And so, before you can cry "Bah, Humbug!," we'll let these two talented Scrooges take it away with 5 Questions from Over the Pond...

 


Campbell Scott in A Christmas Carol
(Photo by Joan Marcus)

1) Paterson: Which is easier for you, grumpy Scrooge or happy Scrooge?

Campbell: Surprisingly, mean Scrooge is the easiest. He's on such a track in life and there's a confidence about someone who has made his decisions and knows he is right about himself and the world. Happy Scrooge is more exhausting just because of the structure of the show and all the running around. Vulnerable Scrooge is the hardest.

2) Paterson: Is the speed of the show a constant surprise for you, too?

Campbell: Oh my God! When we got to the first full run-throughs in the rehearsal room I kept feeling like we must have left something out. This show is a runaway train, and because of its episodic nature, and the fact that Scrooge hardly leaves the stage, there is no time for reflection. Because we just started with audiences I will report that they help a bit with this - helpful that they take their place as the last piece in the puzzle and do a little of the work.

3) Paterson: What challenges you the most about playing Scrooge?

Campbell: Because of the history of the story, the archetypical (is that a word) nature of the character, and my own history as an audience for both, I figured this would be a fun romp in the theater.  I forgot how truly deep Dickens' work is, and Jack and Matthew's take on it is contemporary and in many ways unforgiving. So I was unprepared for the emotional energy required. It's a rebirth story, a redemption story, and that's downright religious (in the personal sense of the word) ultimately.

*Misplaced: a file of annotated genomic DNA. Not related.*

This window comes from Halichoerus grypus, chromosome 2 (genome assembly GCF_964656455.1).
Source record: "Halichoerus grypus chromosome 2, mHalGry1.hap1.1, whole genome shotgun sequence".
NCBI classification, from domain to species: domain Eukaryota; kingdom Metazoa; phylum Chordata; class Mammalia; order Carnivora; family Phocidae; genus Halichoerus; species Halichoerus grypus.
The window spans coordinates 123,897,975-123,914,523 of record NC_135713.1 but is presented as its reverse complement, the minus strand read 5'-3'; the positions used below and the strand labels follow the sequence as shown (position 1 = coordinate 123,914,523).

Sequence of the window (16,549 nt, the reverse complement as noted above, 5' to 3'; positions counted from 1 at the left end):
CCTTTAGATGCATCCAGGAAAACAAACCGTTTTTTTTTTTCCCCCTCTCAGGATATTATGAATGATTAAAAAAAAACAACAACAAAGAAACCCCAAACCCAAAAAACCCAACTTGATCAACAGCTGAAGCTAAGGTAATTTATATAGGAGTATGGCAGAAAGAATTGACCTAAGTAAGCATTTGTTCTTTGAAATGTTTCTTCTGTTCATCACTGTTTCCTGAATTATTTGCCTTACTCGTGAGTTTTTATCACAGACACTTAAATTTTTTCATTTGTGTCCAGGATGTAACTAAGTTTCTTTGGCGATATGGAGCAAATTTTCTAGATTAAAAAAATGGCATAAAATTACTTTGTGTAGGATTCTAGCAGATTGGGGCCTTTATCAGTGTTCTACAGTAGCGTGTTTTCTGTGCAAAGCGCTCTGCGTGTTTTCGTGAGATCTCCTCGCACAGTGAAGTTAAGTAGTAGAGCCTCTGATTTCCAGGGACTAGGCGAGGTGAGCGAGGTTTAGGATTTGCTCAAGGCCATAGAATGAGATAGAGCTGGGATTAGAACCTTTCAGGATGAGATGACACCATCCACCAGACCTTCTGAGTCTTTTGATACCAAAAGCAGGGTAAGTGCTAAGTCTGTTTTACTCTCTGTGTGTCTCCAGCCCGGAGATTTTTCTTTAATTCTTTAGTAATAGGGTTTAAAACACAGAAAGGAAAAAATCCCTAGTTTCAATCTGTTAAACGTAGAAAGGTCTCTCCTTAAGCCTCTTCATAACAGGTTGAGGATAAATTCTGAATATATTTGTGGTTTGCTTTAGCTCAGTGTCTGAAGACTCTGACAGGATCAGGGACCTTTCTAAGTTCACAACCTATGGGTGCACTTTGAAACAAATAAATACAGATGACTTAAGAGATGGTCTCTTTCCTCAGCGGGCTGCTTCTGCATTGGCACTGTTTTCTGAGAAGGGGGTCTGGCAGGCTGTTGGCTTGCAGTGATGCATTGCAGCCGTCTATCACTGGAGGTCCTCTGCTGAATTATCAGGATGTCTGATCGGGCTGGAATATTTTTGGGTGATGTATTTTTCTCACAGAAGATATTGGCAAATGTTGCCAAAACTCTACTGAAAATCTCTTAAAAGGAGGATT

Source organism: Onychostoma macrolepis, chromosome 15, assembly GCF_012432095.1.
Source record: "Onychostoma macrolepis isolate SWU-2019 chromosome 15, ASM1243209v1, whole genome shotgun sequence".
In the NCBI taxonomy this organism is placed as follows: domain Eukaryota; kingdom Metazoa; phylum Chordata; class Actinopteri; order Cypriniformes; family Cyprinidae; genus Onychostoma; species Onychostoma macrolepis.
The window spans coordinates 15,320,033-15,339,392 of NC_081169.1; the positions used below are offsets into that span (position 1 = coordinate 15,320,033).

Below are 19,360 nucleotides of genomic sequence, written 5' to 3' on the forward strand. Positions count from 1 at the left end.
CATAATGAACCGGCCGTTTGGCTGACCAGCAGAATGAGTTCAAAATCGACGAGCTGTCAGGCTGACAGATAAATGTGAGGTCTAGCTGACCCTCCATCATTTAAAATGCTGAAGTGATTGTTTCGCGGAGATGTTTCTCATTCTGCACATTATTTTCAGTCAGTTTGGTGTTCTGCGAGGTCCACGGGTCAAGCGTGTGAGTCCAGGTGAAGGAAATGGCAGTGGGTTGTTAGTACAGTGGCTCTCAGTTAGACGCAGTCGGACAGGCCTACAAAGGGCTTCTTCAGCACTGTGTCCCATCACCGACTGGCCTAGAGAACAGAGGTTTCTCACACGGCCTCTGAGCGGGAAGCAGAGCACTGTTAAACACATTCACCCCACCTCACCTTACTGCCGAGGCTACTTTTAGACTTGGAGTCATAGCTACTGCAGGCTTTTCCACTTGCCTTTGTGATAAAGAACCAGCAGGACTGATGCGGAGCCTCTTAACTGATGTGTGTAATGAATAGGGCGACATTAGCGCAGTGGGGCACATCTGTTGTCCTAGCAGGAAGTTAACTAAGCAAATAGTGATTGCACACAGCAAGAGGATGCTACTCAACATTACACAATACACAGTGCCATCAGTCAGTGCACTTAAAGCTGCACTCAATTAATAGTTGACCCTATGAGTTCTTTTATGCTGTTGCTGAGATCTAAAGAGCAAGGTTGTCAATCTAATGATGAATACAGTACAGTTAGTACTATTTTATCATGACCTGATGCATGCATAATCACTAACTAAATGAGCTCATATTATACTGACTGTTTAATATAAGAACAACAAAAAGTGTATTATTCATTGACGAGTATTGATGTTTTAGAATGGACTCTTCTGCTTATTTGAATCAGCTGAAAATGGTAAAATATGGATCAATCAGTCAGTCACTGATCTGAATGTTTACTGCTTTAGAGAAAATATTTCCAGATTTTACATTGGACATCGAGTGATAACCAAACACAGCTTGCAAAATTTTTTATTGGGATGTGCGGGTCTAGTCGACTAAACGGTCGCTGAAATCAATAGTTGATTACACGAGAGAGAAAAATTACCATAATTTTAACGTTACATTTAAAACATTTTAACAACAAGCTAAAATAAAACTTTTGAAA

4) Paterson: I can be a bit ‘Grinchy’ at Christmas these days. Has playing Scrooge helped your ‘Grinchy’ side at all?

Campbell: I am outwardly reserved and a bit isolated (bordering on misanthropic) by choice in real life. And not religious in the organized sense. However, Christmas as a feeling has always meant a lot to me - the smells, the lights, the idea that people may "open their shut-up hearts freely" during this time. And the music - this show, Chris' compositions and our wonderful band and singers and handbell playing gets me every time.

5) Paterson: I’m guessing you have Christmas lunch at home. But if you were to pick a New York spot for it, where would you choose?

Campbell: I rarely go out (see previous answer) but I have friends who go to Cafe Un Deux Trois every year at this time and they have all the tables singing to each other and participating. It's pretty magical. In fact, any place or ritual that celebrates people putting down their damn phones and actually communicating with one another is to be supported. Wow, that sounded appropriately Scroogey! Nailed it!

Break a leg, Paterson! 

Check out Broadway star Campbell Scott's 5 questions for London's leading man Paterson Joseph on our London Theatre Guide sister site here!

 

And check out our New York Theatre VIDEO Guide to A Christmas Carol below...

A Christmas Carol Tickets are available now for performances through January 5, 2020.